Armenian Legal Center Calls on Rights Groups to Include Azerbaijani War Crimes in Annual Reports

Atrocities from Four-Day April War in Artsakh Should Not Be Ignored
Atrocities from Four-Day April War in Artsakh Should Not Be Ignored

Atrocities from Four-Day April War in Artsakh Should Not Be Ignored

Atrocities from Four-Day April War in Artsakh Should Not Be Ignored

WASHINGTONConcerned by the silence of the human rights community over the grave war crimes and atrocities committed during Azerbaijan’s attacks against the Republic of Artsakh (Nagorno Karabakh) in April 2016, the Armenian Legal Center for Justice and Human Rights (ALC) has called on Amnesty International and Human Rights Watch to detail these crimes in their annual reports.

In its March 13, 2017, letters to the two leading human rights groups, ALC noted the glaring omission of credible information about the beheadings of soldiers and the murder and mutilation of civilians in Artsakh during the April 2016, 4-day war.

“Considering the impact of grave abuses, such as a standing army’s beheading of enemy soldiers and mutilation and murder of civilians in their home, clearly has upon respect for human rights in general, we believe these atrocities should not have been ignored, especially considering the documentary photographs, video, and testimony surrounding these reports,” explained Kate Nahapetian, Executive Director of the ALC.

The complete texts of the letters are provided below.

The Armenian Legal Center for Justice and Human Rights (ALC) fights to redress human rights violations emanating from the Armenian Genocide that continue to this day and undermine stability in a region that has for far too long been marred by policies founded on genocide, not human rights and justice.  ALC promotes scholarship on the legal avenues for addressing the challenges emanating from the Armenian Genocide, in addition to pursuing cases in national and international courts, while promoting the protection of Armenian cultural heritage through the return of stolen properties and artifacts.

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March 13, 2017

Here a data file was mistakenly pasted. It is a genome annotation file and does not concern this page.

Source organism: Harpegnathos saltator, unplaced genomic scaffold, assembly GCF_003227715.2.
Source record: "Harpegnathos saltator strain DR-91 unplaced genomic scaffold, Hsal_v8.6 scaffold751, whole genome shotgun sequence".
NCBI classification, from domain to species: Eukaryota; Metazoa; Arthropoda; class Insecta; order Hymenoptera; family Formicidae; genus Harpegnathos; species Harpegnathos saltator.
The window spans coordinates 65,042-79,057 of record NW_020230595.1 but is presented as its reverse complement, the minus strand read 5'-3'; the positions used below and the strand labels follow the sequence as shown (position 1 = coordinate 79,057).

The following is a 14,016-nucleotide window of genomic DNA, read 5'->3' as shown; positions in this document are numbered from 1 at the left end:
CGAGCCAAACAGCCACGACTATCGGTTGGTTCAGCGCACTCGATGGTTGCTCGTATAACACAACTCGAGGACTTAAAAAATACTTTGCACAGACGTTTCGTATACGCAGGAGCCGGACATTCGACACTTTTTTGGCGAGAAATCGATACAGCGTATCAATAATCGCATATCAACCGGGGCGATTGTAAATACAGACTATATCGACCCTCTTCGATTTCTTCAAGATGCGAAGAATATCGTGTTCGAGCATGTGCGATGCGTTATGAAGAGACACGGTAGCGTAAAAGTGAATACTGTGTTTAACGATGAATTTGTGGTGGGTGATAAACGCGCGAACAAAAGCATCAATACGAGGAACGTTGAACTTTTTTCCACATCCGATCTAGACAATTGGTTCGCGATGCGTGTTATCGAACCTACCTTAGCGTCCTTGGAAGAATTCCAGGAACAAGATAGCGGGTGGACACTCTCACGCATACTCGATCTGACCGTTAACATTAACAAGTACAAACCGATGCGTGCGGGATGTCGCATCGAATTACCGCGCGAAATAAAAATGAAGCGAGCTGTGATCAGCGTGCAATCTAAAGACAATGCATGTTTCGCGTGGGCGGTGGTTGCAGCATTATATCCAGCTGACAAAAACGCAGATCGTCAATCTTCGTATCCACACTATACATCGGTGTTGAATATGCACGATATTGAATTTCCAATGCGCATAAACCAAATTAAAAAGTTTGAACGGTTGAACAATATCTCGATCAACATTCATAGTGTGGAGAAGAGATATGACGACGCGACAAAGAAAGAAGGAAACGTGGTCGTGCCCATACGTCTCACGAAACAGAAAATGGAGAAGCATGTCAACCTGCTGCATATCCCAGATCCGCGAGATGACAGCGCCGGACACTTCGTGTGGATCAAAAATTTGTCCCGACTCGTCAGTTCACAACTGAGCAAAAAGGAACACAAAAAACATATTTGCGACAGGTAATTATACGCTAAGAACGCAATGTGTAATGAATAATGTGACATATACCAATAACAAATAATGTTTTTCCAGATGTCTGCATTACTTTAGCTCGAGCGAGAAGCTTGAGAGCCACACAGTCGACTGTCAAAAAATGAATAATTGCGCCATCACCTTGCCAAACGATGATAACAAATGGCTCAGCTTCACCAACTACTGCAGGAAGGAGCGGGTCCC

Denis Krivosheev
Deputy Director Research
Europe and Central Asia Regional Office
Amnesty International
London
United Kingdom

Via Email

Dear Mr. Krivosheev,

We are writing, as admirers of Amnesty’s work, to express our serious concern regarding Amnesty International’s (AI) omission of Azerbaijan’s well-documented April 2016 war crimes in Karabakh in its newly-released World Report 2016/17.  The lack of any mention of documented cases of beheadings, mutilation of soldiers’ bodies, and the murder and mutilation of civilians, all in the span of just four days, is glaring.

The Amnesty International report, published on February 22, 2017, mentions the “Four days of armed clashes between [Azerbaijani] government forces and the forces of the self-declared Republic of Nagorno-Karabakh,” citing official reports of casualties (“Azerbaijan reported the deaths of six civilians and 31 military personnel; the Armenian Ministry of Defence reported 93 persons killed on its side, including four civilians,”) and blaming both sides for targeting “civilian properties, including schools.”  The Amnesty report fails to note, however, that while both sides blamed each other for targeting civilians, Azerbaijan’s Defense Minister was the only one to publicly declare its preparation to commit war crimes and target a capital city full of civilians and third parties such as the Secretary General of the Organization of American States condemned Azerbaijan for its ceasefire violation.